Los 40 USA
NewslettersSign in to commentAPP
spainSPAINchileCHILEcolombiaCOLOMBIAusaUSAmexicoMEXICOlatin usaLATIN USAamericaAMERICA

ENERGY | PERSONAL FINANCE

Which heating system will be cheaper next winter? Natural gas vs oil

This winter is expected to be colder across most of the nation and depending on what kind of system you use to heat your house that could mean a hefty bill.

Update:
Winter heating bills forecast to be costly

The winter heating season is approaching, considered to run from October through March. And if the Old Farmer’s Almanac prediction is correct it’s going to be a colder-than-normal one for much of the United States.

That means Americans will be using more energy to keep their homes warm when Jack Frost comes nipping. Depending on what kind of system you use to heat your house could mean a serious difference in your utility bills.

Which heating system will be cheaper next winter? Natural gas vs oil

The National Energy Assistance Directors Association (NEADA) released its winter heating price outlook for 2023-2024 covering estimated expenditures for various sources used to heat homes. The trend over the past four years has been rising prices across all sources with the weighted average going from $847 in 2019-2020 to $1,106 estimated for this winter. Three of the four sources are forecast to be costlier in the winter of 2023-2024.

The winners this year will be those who use natural gas with the expected cost to drop 7.8 percent. The forecast predicts a household expenditure of $726 compared to $787 last winter. Just under half of US households use natural gas for heating.

The big losers this year will be those who use heating oil with the estimated household expenditure forecast to soar 8.7 percent to $2,275. That’s a far cry from the $1,352 for the winter of 2019-2020. Prices have surged due to tightening of supply in petroleum markets as Russia and Saudi Arabia cut back on production.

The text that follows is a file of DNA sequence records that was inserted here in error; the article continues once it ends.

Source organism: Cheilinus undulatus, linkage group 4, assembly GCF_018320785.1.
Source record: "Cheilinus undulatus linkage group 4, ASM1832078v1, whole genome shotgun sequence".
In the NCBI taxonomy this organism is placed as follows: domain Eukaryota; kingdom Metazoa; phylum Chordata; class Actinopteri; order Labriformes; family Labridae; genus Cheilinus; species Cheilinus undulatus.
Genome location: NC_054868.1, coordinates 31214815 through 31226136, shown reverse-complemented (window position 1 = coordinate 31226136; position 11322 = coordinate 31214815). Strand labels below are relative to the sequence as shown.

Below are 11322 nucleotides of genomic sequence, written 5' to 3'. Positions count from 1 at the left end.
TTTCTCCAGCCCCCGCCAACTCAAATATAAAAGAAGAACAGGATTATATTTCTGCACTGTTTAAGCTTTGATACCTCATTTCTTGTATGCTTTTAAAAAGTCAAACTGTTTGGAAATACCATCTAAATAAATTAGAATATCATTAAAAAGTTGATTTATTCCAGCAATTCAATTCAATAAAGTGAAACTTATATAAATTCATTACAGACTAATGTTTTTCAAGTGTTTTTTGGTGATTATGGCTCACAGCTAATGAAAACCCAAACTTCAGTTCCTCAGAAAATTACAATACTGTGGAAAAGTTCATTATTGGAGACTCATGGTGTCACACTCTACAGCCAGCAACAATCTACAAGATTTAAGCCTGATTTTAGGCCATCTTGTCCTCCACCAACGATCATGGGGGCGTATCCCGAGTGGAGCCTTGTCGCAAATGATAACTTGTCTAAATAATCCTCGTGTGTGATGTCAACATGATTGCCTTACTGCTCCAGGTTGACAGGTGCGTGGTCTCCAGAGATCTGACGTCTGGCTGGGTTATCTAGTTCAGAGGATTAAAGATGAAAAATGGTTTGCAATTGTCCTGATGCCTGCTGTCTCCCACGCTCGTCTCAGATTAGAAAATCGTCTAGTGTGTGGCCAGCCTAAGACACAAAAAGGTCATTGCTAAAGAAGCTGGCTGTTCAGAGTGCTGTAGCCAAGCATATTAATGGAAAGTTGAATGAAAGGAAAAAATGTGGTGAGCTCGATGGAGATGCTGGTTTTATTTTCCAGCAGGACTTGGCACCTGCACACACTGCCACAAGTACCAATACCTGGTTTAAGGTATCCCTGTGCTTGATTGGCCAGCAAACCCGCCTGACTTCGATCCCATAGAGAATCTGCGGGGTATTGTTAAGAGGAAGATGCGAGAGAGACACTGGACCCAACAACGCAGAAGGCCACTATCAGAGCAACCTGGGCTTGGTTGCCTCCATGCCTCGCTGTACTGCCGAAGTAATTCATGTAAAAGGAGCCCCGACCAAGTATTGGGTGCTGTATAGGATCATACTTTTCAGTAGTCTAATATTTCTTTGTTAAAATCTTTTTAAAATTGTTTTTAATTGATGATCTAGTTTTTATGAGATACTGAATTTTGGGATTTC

Only a small percentage of homes are heated with oil, just over four percent, mainly in the Northeast. There is a silver lining though, with the Almanac predicting a milder-than-normal winter but don’t rule out a polar vortex visiting.

The other two sources, electricity and propane, will see smaller increases. Households heated with electricity will see their bill to keep warm rise on average $17 climbing to $1,374. Meanwhile, propane fired furnaces will burn an additional $62 this winter pushing the average bill up to $1,538.

Lower-income households at risk of falling behind on energy bills

American families have been getting hit from both sides of the temperature gradient with rising temperatures in the summer increasing demand for cooling. Coupled with the continued high cost of heating, this will put millions of lower income families at risk of falling behind on their energy bills according to Mark Wolfe, the Executive Director of NEADA.

For that reason, NEADA sent a letter to Congressional Leadership pleading with them to maintain the current $6 billion funding level of Low Income Home Energy Assistance Program (LIHEAP). The program helps to “reduce the risk of health and safety problems that arise from unsafe heating and cooling practices.”

Last year Congress budgeted $8.4 billion for the program. Both the House and Senate have proposed slashing the budget for the program by an additional $2 billion for next year. If approved, that means states would have to cut assistance to one million families just as many states have reported that applications are up by between 10 and 20 percent over the past year.